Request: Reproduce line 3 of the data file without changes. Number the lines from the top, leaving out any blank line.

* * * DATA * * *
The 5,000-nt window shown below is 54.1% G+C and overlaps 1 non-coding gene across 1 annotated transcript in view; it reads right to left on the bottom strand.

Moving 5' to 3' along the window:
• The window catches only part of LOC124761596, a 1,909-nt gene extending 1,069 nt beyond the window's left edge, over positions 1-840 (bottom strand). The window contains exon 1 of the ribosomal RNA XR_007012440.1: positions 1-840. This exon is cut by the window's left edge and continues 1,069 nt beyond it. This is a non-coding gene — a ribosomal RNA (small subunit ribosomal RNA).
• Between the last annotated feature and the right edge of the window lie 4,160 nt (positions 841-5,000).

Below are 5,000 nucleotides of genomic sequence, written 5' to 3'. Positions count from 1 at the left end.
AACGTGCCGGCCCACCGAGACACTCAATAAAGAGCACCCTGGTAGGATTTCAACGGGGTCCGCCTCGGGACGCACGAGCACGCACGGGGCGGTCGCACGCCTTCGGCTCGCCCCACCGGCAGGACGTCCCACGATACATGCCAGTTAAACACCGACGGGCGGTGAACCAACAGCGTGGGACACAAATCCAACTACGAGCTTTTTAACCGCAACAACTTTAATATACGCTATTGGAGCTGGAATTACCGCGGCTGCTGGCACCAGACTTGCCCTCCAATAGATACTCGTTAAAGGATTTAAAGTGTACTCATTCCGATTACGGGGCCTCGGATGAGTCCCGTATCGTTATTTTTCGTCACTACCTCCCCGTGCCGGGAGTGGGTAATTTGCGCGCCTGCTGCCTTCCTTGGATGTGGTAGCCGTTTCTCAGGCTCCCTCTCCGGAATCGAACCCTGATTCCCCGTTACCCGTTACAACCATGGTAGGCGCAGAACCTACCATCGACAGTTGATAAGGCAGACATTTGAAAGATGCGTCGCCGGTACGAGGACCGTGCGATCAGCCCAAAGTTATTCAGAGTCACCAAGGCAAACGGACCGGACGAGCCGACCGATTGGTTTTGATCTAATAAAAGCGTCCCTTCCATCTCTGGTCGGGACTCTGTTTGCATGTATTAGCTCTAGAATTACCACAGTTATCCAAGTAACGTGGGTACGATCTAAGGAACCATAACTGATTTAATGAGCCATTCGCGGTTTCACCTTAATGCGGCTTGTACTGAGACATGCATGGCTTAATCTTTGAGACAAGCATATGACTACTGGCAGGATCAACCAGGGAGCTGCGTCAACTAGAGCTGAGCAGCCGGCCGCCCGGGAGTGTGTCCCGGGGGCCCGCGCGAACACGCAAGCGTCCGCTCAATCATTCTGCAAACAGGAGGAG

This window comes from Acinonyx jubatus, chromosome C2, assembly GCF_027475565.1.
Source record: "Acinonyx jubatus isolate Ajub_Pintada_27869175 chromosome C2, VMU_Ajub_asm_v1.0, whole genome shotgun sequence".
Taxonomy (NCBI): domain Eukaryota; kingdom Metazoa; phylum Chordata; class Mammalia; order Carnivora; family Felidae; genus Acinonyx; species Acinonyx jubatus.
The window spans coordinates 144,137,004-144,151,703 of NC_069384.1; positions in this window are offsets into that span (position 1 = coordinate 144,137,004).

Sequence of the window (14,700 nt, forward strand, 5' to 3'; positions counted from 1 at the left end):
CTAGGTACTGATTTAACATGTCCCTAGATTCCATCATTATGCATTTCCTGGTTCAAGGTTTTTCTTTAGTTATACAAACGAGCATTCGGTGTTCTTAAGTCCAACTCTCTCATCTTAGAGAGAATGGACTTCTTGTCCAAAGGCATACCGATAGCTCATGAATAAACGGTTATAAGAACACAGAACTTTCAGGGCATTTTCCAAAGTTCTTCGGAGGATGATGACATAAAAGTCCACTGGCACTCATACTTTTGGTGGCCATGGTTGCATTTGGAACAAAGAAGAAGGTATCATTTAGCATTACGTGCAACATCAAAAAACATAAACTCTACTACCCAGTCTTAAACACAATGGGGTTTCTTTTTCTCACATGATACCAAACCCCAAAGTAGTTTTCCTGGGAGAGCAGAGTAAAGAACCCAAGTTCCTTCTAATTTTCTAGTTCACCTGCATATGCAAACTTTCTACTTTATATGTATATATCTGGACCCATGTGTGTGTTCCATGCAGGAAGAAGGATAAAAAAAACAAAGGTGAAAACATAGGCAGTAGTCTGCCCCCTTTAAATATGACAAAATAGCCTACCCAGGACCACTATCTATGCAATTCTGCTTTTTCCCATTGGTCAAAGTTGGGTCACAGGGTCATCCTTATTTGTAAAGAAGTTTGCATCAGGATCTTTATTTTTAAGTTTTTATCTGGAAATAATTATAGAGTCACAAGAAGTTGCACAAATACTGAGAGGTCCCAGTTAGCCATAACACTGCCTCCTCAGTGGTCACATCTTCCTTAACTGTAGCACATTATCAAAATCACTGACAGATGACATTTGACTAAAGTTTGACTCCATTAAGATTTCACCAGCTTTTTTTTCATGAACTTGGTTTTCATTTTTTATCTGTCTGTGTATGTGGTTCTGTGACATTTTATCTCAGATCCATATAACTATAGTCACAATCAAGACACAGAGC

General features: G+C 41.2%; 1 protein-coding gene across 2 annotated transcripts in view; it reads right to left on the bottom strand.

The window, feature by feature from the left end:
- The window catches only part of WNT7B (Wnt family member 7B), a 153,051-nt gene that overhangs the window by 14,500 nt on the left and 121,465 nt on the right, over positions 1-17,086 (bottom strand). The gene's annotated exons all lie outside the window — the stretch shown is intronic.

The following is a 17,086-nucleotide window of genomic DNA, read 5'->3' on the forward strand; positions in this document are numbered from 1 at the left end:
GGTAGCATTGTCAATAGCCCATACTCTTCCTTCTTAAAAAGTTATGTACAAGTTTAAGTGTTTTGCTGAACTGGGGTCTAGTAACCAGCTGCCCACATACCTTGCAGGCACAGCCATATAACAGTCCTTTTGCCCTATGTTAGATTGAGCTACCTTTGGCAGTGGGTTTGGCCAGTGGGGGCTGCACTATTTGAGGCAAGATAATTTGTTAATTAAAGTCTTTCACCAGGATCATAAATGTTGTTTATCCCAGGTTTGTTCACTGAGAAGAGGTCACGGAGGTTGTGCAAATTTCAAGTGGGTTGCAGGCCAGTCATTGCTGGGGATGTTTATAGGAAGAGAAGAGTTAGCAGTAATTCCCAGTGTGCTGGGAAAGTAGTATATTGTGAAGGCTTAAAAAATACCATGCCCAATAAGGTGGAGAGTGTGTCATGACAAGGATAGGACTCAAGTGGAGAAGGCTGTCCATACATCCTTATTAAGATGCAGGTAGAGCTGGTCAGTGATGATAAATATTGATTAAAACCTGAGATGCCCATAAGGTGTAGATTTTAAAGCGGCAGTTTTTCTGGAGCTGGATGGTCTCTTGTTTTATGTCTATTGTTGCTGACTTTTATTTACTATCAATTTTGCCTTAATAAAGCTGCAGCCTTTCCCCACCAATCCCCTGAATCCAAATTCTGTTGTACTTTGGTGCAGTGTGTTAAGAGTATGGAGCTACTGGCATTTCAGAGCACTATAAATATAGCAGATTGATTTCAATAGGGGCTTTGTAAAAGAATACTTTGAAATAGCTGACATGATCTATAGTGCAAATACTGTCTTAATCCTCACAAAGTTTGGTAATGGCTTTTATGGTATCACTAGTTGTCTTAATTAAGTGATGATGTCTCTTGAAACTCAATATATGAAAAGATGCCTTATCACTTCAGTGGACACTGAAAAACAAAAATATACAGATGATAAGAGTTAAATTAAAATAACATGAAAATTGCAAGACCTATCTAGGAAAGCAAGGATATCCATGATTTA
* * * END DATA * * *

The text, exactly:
• The window catches only part of LOC124761596, a 1,909-nt gene extending 1,069 nt beyond the window's left edge, over positions 1-840 (bottom strand). The window contains exon 1 of the ribosomal RNA XR_007012440.1: positions 1-840. This exon is cut by the window's left edge and continues 1,069 nt beyond it. This is a non-coding gene — a ribosomal RNA (small subunit ribosomal RNA).